The Thailand Board of Investment (BOI) is a governmental agency whose mission is to promote foreign investment in Thailand by providing information, services and incentives to foreign investors. The BOI operates 14 offices in major world cities, as well as regional offices throughout Thailand, and is authorised to approve certain types of investment and grant more favourable conditions or treatment regarding the employment of foreigners with respect to BOI-eligible investments. Therefore, upon BOI approval, the foreign applicant may apply for a B visa directly with the Immigration Bureau within the BOI One Stop Service Centre.

iii Exemptions and favoured industries

The Immigration Act BE 2522 (1957) fixes a quota of foreign workers at a ratio of four Thai employees per one foreigner, with a maximum of 10 foreigners under certain circumstances.

In spite of the fixed quota under the Immigration Act BE 2522 (1957), this ratio is not applicable for:

  1.  a company granted BOI status;
  2.  representative offices;
  3.  regional offices;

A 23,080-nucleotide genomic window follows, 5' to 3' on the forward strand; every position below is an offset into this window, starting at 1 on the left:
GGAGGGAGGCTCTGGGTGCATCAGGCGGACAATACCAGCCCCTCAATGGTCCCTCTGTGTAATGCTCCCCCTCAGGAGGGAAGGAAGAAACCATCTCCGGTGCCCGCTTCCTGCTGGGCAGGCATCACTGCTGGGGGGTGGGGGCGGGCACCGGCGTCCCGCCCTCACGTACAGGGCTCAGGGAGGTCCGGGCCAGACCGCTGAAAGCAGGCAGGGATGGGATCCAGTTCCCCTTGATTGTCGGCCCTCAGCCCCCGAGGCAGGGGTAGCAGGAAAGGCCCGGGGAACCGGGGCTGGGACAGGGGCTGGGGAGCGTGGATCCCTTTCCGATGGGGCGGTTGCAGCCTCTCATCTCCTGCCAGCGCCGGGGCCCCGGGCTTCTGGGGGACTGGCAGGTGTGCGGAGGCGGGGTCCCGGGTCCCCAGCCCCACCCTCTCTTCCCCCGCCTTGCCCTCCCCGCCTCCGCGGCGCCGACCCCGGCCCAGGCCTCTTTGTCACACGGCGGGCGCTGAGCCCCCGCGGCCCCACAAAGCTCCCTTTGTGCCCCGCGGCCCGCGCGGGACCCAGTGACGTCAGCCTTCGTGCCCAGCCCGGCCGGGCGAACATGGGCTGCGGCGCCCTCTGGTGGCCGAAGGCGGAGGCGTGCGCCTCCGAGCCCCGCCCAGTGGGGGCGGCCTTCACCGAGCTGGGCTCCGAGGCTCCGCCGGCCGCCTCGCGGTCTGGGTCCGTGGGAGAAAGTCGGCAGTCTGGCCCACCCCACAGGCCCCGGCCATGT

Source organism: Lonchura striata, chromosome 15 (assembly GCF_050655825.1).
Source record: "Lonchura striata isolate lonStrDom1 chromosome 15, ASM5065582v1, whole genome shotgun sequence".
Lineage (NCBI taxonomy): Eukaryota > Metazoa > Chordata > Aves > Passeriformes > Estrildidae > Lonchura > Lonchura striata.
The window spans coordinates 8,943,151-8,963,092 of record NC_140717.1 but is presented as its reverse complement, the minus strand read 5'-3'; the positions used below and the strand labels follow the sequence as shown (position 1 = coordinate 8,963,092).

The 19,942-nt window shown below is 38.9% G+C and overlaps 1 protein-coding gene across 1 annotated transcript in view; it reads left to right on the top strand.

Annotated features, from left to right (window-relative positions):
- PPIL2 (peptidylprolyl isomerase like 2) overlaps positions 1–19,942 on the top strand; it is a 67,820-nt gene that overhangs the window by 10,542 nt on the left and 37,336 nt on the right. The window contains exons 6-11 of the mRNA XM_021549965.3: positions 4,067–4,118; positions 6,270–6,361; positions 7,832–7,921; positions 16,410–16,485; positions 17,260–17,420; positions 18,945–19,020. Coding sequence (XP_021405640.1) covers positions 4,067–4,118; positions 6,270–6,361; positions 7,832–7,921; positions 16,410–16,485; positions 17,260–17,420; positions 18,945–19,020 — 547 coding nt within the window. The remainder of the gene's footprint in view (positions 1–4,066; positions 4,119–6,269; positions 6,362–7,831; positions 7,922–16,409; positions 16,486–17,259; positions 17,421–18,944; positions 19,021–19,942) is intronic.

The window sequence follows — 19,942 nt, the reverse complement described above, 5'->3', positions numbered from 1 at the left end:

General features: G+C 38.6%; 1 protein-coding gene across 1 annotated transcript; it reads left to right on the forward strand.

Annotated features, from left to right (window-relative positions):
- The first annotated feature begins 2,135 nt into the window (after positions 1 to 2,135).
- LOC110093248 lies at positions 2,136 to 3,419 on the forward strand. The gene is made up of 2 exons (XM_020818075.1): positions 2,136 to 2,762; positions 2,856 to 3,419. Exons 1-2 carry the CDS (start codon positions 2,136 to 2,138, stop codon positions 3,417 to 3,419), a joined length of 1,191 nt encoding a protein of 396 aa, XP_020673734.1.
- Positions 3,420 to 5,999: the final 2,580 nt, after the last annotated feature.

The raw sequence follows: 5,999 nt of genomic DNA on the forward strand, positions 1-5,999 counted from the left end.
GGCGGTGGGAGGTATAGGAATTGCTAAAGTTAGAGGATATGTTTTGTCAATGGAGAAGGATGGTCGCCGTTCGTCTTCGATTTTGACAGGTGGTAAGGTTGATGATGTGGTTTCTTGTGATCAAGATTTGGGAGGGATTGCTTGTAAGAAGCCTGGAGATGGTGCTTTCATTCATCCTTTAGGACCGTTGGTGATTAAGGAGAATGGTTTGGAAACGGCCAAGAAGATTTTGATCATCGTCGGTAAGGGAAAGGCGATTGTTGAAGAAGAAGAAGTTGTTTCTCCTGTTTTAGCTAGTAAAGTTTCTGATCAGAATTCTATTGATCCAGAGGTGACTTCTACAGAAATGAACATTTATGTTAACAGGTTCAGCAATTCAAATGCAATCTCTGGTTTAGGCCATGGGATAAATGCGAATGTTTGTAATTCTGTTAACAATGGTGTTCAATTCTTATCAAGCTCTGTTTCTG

4.  branch offices; and
  5.  legal entities under the allowed business scope of the Foreign Business Act BE 2542 (1999) (i.e., the representative office, regional office and branch office), in which case the ratio may be relaxed depending on the type of business conducted in Thailand.

Furthermore, under Immigration Police Order No. 777/2551 dated 25 November BE 2551 (2008), there is no quota requirement or restriction on foreign workers and volunteers working for non-governmental organisations (NGOs) in Thailand. Hence, an NGO is entitled to employ foreign workers and volunteers without employing a corresponding ratio of Thai employees.

II INTERNATIONAL TREATY OBLIGATIONS

Thailand is a founding member of the Association of South East Asian Nations (ASEAN), which started on 8 August 1967 with five countries: Indonesia, Malaysia, the Philippines, Singapore and Thailand. Subsequently Brunei, Laos, Cambodia and Vietnam joined ASEAN, and Myanmar became a member on 23 July 1997.